The year 2012 marks the 100th anniversary of the infamous sinking of the ill-fated HMS Titanic. And the historic city of Halifax, Nova Scotia, Canada has a particular connection. The ocean liner left Southampton, England on April 10, 1912 intending to arrive in New York City on five days later. As we now all know too well, in the late evening of April 11th, it encountered an icefield in the north Atlantic. (Icebergs are quite common in the north Atlantic shipping lanes at that time of the year.) And in early hours of April 12th, that grand ship sank off the coast of Newfoundland (another Canadian province northeast of Nova Scotia).
The owners of the Titanic, the White Star Lines, had offices in St. John's Newfoundland (the closest port to the site of the tragedy). However, ice in the harbour of St. john's, Newfoundland prevented any recovery ships from leaving that port. So, the White Star Lines had to call on ships in Halifax, the next closest port city, where they also had offices. (Halifax is roughly 500 kilometres from where the Titanic sank.)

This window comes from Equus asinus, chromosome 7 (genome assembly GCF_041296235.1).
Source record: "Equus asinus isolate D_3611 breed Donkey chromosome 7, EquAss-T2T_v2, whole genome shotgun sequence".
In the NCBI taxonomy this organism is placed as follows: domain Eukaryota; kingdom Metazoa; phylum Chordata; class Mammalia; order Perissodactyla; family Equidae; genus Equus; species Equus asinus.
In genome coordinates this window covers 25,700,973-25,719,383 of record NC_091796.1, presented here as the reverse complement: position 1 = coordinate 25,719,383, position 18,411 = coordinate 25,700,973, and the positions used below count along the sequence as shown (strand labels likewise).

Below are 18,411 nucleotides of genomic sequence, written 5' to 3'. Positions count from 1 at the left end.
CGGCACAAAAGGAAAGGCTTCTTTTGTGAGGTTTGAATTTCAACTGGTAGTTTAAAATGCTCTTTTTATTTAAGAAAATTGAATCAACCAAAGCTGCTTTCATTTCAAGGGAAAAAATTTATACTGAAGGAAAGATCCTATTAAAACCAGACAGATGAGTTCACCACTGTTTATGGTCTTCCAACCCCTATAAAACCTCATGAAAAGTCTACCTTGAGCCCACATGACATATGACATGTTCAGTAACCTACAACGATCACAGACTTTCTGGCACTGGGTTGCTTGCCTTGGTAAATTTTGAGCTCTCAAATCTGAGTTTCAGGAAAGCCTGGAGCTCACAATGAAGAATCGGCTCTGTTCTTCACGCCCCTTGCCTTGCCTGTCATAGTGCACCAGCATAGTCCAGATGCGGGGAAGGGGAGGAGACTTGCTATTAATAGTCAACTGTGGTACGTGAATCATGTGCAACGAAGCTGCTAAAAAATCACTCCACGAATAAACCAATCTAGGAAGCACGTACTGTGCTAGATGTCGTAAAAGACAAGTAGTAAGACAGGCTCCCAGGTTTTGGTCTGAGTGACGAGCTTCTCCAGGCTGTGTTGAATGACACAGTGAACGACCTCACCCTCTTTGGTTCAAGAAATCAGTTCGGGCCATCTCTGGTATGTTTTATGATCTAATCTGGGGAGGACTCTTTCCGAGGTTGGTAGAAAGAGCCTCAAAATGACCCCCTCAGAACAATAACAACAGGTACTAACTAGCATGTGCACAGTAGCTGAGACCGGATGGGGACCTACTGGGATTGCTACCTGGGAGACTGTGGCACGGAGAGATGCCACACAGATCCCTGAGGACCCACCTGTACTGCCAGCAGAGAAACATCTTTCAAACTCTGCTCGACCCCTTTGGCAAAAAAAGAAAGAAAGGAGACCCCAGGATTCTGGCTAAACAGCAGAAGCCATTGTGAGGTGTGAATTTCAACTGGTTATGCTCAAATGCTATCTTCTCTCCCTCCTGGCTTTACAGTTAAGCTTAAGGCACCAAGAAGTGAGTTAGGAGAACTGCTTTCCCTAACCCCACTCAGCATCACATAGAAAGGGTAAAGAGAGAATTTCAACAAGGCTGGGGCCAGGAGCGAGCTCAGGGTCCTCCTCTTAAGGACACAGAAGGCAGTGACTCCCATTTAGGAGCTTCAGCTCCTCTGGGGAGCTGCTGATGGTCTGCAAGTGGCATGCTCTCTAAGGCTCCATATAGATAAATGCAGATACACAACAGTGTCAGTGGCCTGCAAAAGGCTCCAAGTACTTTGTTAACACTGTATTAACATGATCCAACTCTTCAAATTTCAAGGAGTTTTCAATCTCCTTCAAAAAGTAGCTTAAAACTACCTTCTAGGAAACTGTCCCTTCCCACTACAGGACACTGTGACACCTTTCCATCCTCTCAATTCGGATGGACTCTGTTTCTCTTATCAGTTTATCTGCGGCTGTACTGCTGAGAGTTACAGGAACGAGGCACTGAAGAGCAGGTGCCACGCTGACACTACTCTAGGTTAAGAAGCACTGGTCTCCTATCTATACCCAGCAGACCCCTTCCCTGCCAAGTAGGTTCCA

And because of that, the historic city of Halifax is the resting place of 150 Titanic victims who lay buried in three different cemeteries. Twenty one victims were buried in Halifax Roman Catholic Mt. Olivet Cemetery. And there are ten victims at the Jewish Baron de Hirsch Cemetery. But, Halifax's Fairview Cemetery (in the city's north end) is the most visited site. Here, 120 victims (both passengers and crew members lay buried in four rows. Among the many victims buried there are; John Dawson (the lead character in James Cameron's movie, Jack Dawson, was modeled on this 19 year old Southampton resident), Luigi Gatti, the manager of the Titanic first class restaurant and many others. And there are many other compelling stories of the passengers and crew buried there.
In April specifically and throughout the year, Halifax will mark its tragic connection with many related activities; talks, dinners, tours and the like.